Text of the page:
openness · reflection · student engagement · teaching

Designing good courses

Coincidentally, I’m picking up Aimée’s baton, and thinking about how to design a good course. I have more questions than answers. Like, how do you design a good university/college course? What you do when you start thinking about what should fill the syllabus, the lectures, the seminar discussions, the assignments? Do you think in terms of learning goals? Do you have a narrative? What makes it a “good” course in your mind? Your excitement for it? Putting your own research interests in it?

Oh, yes, and I have yet more questions, but I think I have made my point. In fact, these questions have been on my mind as I have been navigating the job market and investigating the department offerings. I go on the website, check out their courses, and dream about which of them I’d like to teach. And then how I’d like to teach them. It’s a fiction, just like any other document/exercise in applying for jobs, and it adds to that emotional investment applications demand. But it’s a very exciting fiction: putting myself in those classrooms, interacting with those imaginary students, talking with them about texts that interest us all (one is allowed to take the dream wherever one wants, no?). What texts would I put on the syllabus and why? What’s is the connection between them? What’s the single most important idea or skill or connection or digression I’d like the students to leave the course with? What kinds of conversations would I like the students to engage in? What would I like to hear from them? Yes, I know, I’m killing you with the questions here.

I have been teaching first-year English for a few years; long enough to know what works and what doesn’t, to build in that flexibility that allows for alterations after the course has started, so I can tailor it better to the group. This term, however, is the first time I’m teaching a 200-level course. I am relishing the opportunity. I spent a *lot* of time thinking about the texts, the assignments, the day-to-day, or rather class-to-class content. Basically, I’ve been trying to find answers to the questions I asked you earlier.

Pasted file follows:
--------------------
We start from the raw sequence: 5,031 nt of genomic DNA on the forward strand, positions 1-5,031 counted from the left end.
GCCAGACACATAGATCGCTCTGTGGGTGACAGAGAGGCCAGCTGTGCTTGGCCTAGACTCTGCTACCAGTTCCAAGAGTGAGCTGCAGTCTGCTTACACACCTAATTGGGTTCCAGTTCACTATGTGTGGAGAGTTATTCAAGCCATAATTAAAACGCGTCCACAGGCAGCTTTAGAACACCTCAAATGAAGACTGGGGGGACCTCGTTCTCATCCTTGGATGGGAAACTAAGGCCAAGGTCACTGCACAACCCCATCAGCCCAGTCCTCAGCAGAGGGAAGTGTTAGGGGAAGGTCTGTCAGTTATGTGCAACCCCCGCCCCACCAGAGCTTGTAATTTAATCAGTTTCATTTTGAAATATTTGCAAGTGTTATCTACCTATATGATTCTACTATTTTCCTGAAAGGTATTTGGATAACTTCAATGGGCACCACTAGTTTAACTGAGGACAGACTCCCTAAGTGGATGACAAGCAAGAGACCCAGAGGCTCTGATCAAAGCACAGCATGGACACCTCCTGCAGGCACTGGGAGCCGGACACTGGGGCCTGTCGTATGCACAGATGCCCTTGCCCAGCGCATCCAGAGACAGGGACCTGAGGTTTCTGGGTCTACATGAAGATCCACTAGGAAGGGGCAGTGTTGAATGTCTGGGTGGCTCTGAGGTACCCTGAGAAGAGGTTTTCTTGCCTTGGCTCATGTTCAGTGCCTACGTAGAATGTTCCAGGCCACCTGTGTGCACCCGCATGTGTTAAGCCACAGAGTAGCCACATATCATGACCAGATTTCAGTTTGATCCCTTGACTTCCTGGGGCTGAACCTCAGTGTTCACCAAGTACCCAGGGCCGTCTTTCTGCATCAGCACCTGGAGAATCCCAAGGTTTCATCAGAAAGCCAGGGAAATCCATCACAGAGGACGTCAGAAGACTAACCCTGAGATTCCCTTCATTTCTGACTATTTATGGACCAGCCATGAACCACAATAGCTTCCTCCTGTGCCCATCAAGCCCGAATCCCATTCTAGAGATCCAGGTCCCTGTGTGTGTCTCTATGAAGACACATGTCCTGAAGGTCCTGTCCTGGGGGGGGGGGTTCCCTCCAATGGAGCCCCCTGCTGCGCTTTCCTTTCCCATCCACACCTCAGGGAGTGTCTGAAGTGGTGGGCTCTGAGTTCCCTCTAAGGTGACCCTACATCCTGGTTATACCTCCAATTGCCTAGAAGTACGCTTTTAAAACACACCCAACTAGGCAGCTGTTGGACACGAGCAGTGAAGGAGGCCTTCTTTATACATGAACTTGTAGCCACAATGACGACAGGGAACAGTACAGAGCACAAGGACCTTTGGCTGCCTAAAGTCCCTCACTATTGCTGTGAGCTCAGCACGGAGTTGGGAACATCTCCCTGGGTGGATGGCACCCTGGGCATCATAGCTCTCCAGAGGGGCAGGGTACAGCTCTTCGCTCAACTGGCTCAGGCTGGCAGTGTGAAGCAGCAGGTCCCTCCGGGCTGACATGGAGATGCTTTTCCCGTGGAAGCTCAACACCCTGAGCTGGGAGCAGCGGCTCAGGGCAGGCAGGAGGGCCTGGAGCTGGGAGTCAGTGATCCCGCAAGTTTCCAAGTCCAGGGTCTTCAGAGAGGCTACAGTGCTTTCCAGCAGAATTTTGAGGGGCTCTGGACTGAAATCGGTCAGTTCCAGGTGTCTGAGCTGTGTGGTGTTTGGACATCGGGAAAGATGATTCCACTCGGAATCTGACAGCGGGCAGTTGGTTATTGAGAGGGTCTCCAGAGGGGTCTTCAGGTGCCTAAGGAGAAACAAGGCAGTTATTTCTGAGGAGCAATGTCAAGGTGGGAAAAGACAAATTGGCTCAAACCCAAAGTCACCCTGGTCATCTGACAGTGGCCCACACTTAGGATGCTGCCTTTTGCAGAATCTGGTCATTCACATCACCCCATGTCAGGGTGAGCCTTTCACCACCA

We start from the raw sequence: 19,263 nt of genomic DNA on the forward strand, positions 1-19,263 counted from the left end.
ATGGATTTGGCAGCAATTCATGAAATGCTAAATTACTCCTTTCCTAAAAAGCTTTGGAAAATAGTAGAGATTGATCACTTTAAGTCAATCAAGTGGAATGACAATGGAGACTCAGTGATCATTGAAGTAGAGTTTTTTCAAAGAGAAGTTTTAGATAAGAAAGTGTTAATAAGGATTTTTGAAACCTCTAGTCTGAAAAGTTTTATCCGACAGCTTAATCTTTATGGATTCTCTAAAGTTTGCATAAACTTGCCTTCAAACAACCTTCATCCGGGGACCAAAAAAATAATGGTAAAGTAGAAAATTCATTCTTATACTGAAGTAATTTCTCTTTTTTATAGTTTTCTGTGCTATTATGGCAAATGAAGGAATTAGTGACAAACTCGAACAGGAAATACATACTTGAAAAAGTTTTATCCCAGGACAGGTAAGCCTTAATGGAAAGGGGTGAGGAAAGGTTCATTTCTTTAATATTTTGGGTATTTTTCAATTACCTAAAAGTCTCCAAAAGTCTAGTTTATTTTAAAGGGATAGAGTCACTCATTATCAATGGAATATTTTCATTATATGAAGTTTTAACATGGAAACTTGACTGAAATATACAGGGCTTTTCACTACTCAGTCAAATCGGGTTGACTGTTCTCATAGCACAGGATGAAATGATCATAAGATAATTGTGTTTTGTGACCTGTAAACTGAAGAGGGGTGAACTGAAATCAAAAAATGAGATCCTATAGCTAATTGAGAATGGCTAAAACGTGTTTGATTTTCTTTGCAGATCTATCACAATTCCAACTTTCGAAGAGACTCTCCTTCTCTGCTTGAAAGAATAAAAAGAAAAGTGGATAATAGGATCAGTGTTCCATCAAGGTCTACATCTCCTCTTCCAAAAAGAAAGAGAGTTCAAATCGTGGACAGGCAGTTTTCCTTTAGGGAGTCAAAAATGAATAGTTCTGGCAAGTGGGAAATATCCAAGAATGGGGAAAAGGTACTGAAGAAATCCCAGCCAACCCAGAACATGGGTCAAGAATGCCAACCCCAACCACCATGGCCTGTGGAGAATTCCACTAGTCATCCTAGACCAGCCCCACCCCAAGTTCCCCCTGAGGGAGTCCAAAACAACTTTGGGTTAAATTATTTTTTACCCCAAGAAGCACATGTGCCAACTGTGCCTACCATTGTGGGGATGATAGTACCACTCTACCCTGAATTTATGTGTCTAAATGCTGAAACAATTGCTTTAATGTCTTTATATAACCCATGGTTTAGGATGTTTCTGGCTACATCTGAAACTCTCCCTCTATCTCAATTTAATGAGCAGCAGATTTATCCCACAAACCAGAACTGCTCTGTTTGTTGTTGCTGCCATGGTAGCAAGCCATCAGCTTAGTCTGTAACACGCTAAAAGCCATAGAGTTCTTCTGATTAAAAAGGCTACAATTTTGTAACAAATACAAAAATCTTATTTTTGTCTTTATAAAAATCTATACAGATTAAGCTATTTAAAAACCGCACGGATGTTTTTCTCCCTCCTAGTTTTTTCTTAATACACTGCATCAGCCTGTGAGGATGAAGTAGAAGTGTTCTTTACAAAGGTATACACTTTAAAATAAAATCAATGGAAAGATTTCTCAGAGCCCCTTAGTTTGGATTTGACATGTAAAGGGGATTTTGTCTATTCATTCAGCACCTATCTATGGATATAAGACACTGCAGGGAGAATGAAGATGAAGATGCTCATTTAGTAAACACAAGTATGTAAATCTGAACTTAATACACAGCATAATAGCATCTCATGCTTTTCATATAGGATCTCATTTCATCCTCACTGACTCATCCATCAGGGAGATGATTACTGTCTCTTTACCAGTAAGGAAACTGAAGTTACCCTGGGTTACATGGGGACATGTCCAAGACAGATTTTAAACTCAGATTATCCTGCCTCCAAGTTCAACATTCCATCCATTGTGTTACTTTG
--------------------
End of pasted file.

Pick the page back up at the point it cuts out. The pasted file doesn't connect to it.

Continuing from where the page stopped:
The good news is that the class is amazing, mostly because of the students, who are interested, engaged, smart, and very generous in their contributions, their interpretations, their connections, their digressions, and their interactions. Everybody I had talked to told me it would be so in a 200-level course: no longer the overwhelmed or lost first-year, not yet the jaded fourth-year, these students are enthusiastic in my friends’ experiences as well (although I do have quite a few fourth-year students, and they are just as generous). However, even if this class ends up as a resounding success, I am still unsure I’ll know the secret and how to replicate it.

And that’s why I’m turning to you, dear readers. What do *you* do when you design a course? What do you look for when you take a course? I loved it when Jessica mentioned she liked those instructors who came undone just a little bit, but I’m not sure one can build it in as a strategy. So, how do you repeat success and weed out fiascos?

One thought on “Designing good courses

  1. I completely relate. With every new teaching appointment I am inspired to design a great course, unsure how to fully achieve this, and in the end frustrated that the time allotted for my precarious labouring does not allow for a full realization of my initial course “vision.” I have convinced myself that when I have a regular full-time job and the opportunity to teach the same courses multiple times, that I will then manage to work all the kinks out and do a great job. I am sure this is just fantasy. So far, the only thing I've really worked out is a patchy system of trial and error.


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